The Marlins did it again this year. They had one of the best pitchers in the league but the offence was horrid. Last year it was almost a Rookie of the Year in the form of Trevor Rogers. This year, Sandy Alcantara pulls a stunning season and gets rewarded with a Cy Young award in the National League, the first Cy Young in the franchise’s history. The offence? Horrid.
The news that the offence pulled off a season to forget yet again is not in the breaking news category anymore. Those kinds of seasons just keep on coming like new Halloween horror movies. I’ve followed the Marlins for roughly six years now and excluding the Covid-19 season of 2020, their offence has only been in the top 20 in the league once. It’s just bad. Really, really bad.
There is always another side to the story. In the Marlins’ case, that is pitching. That’s the area of the game in which they’ve had the most success in recent years. The pitching has been great. Really, really great. Last year, Trevor Rogers had a huge year and I was a little afraid that he would hit that rookie wall this season, which he eventually did. Even though Rogers struggled most of the year, other pitchers were showing promising signs. Jesus Luzardo looked like a re-born and Edward Cabrera seems to become a stud.
So who is the blame? Manager, coaches, GM or the owner who says he wants to invest but kind of doesn’t? If you ask me, they have failed the fanbase on every level except pitching. Derek Jeter wasn’t that kind of success story at the front office level as he was on the playing field back. It is hard to tell if it was all his fault. Don Mattingly had to work with less than no money and just couldn’t pull the rabbit out of the hat with this group of guys. General manager Kim Ng has pulled off some trades that have worked for the Fish but eventually, her work is also measured by looking at the product that is put out night after night; as of now, it doesn’t look so great. She also had a decision looming that was probably going to be her career’s biggest one.
Not sure if the final decision came from Mattingly himself or perhaps the front office was not even ready to offer an extension, but he is not returning for the 2023 season. His seven years as the manager for the Fish puts him as the longest-tenured manager in the franchise’s history. His best win/loss record was 79-82 in 2016. Overall his winning percentage was .430. His biggest achievement was winning the Manager of the Year award in 2020 as the Marlins went to the postseason.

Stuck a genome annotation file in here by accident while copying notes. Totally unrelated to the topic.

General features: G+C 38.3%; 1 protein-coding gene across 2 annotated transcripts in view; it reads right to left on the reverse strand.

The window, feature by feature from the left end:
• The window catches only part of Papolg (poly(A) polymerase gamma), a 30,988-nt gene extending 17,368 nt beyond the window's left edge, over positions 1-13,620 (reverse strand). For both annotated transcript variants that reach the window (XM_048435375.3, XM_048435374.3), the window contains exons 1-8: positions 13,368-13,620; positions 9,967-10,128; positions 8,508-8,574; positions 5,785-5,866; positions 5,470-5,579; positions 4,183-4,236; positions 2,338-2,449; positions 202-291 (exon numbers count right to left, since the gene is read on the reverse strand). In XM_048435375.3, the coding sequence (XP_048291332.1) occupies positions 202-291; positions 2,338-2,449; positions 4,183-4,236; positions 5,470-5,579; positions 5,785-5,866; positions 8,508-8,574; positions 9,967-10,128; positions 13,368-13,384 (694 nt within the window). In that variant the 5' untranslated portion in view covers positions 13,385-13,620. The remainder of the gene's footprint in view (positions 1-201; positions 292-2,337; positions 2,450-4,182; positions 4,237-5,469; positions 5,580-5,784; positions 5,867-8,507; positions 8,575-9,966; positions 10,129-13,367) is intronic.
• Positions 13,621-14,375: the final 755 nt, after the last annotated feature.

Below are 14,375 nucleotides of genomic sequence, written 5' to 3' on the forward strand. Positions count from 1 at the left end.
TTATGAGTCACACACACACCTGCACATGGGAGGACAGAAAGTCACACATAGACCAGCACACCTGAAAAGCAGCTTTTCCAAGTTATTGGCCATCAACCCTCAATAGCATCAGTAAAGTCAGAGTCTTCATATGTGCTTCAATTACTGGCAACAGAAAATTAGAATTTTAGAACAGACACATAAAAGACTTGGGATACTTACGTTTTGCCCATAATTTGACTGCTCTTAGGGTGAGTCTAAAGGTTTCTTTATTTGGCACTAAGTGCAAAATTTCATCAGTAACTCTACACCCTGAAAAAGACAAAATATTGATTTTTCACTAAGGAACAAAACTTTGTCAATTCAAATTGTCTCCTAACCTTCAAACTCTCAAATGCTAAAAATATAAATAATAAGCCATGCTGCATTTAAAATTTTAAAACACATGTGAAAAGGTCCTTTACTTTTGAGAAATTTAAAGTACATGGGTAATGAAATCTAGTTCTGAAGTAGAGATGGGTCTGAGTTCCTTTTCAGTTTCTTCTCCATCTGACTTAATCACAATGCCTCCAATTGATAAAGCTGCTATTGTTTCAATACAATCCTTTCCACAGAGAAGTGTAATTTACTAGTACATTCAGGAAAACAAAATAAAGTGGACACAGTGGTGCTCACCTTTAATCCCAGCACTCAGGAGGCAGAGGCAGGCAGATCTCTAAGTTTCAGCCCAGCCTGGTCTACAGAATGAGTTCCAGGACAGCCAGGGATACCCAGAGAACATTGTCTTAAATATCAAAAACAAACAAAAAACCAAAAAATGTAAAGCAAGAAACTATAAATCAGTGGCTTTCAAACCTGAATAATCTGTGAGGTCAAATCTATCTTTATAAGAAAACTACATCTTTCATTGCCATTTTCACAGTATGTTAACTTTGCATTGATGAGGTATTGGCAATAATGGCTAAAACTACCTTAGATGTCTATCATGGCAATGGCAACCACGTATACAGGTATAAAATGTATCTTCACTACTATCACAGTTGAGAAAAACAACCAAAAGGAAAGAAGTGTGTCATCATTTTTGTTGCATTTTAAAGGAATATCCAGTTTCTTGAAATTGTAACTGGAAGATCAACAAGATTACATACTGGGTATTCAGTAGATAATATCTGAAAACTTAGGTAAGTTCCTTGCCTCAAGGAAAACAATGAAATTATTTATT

So the Marlins were suddenly without a manager. According to the Marlins beat writer Craig Mish, the search for the manager was heavy with multiple interviews and quite a large scale of options. Eventually, the Marlins selected Skip Schumaker to be their new manager.
Schumaker is an interesting choice. The former Cardinals, Dodgers and Reds outfielder and second baseman played 11 years in the majors and won the World Series with the Cardinals back in 2011. He started his coaching career in 2017 as the first base coach with the San Diego Padres. Before the past season, he signed with the Cardinals as a bench coach. At the age of 42, he is set to become the third-youngest manager in the league.
The Marlins are a young team and with a young, fresh manager they are trying something new as the team is in desperate need of a fresh start. If you look around the league for the past hires in some of the teams, the age is quite high in the list with the likes of Buck Showalter and Bruce Bochy. Of course, the Marlins are no unicorn in this area as the likes of Kevin Cash and David Ross represent a new age of MLB managers. The Marlins might have felt that after Mattingly’s tenure, they needed some young blood in the organisation.
Schumaker’s first great decision was to retain the services of Mel Stottlemyre Jr as the pitching coach. Stottlemyre has worked his magic throughout his time with the Marlins and all of the success that the Marlins’ pitching has had in recent years is thanks to him. Marlins also made an interesting change at the front office level as they hired Oz Ocampo as the assistant GM for Kim Ng. Ocampo worked for seven years with the Houston Astros and has been praised for finding the talents like Framber Valdez, Luis García and Cristian Javier.
So a lot of changes (again) at the front office level. They have to be thinking about how they can turn this Double-A level of offence into a major league level. I can’t imagine them looking at this roster and saying “we are just fine.”
Schumaker did say though in the first interviews as the Marlins manager that the team is “ready to win.” I really can’t believe that he was talking about baseball as the Marlins have had a losing record in 12 of the last 13 seasons. Developing hitters hasn’t been the Marlins’ cup of tea lately so if they want to skip that (pun intended) phase, they need to hit the free-agent pool a little bit better than giving $12 million to the likes of Avisail Garcia or Jorge Soler.
Only time will tell how this will turn out and I think the Marlins’ fanbase is eager to have a fresh start with the new manager. I was already in the late season gloom ready to shoot this franchise to the planet Mars when the news about a new manager showed up. At that moment though I was convinced, for a good five seconds, that the Marlins will win the championship in 2023.
In the meantime, as we wait for the new season to begin, I wonder as I’m now a father to a growing four-year-old baseball fan and the Marlins have a manager called Skip, if the in-season dad jokes over/under line is at 10.5 about the fact that Marlins have a skipper named Skip?
Skipping to work now! Be safe and go Fish!
Featured image of Skip Schumaker by Megan Briggs/Getty Images
Tomi Korkeamäki is the Miami Marlins correspondent for Bat Flips & Nerds. Follow him on Twitter @TKorkeamaki